Documentarian D.A. Pennebaker Fondly Recalls the Making of David Bowie's 'Ziggy Stardust' Concert Film
"His eyes seemed haunted," writes Pennebaker, who captured the last Ziggy Stardust show on camera before the rock chameleon retired his popular persona in 1973.
This story first appeared in the Jan. 22 issue of The Hollywood Reporter magazine. To receive the magazine, click here to subscribe.
I met David at the Hammersmith, just before he was to start his show, which I did not know was going to be the last Ziggy Stardust show he would ever do (he retired Ziggy in 1973). We introduced ourselves and told him we had been sent to film part of the show, maybe 20 minutes, as a promo for a video disc RCA was developing.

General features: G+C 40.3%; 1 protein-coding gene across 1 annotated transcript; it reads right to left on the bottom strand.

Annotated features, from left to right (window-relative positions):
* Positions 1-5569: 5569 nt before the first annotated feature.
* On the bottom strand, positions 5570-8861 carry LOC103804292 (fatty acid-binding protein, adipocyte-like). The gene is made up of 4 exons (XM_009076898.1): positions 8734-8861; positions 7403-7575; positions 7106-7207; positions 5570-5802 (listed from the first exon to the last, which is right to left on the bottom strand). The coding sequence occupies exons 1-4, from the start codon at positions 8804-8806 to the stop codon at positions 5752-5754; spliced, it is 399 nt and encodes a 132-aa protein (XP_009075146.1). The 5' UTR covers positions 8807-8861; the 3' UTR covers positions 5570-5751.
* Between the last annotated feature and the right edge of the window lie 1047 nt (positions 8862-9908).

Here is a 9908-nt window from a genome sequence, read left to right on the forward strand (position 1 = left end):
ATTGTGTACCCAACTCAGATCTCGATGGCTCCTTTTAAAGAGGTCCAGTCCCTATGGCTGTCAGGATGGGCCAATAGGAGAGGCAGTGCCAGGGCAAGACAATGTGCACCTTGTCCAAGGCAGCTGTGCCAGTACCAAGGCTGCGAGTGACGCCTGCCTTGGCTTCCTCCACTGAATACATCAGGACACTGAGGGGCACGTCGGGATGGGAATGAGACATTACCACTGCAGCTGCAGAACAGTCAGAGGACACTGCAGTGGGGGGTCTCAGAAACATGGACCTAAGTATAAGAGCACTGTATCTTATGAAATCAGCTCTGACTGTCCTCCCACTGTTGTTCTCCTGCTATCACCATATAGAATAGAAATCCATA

David looked at me for a moment. "Only 20 minutes," he said, "and you've brought your camera and all your guys. I'm glad you came." His eyes seemed haunted. He paused then said, "Last night my mother saw her first spaceship." I had watched a bit of the previous night's performance to check the lighting and had seen a little of the morning's rehearsal. I hoped we would have enough film — we were going to make 1972's Ziggy Stardust and the Spiders From Mars movie.
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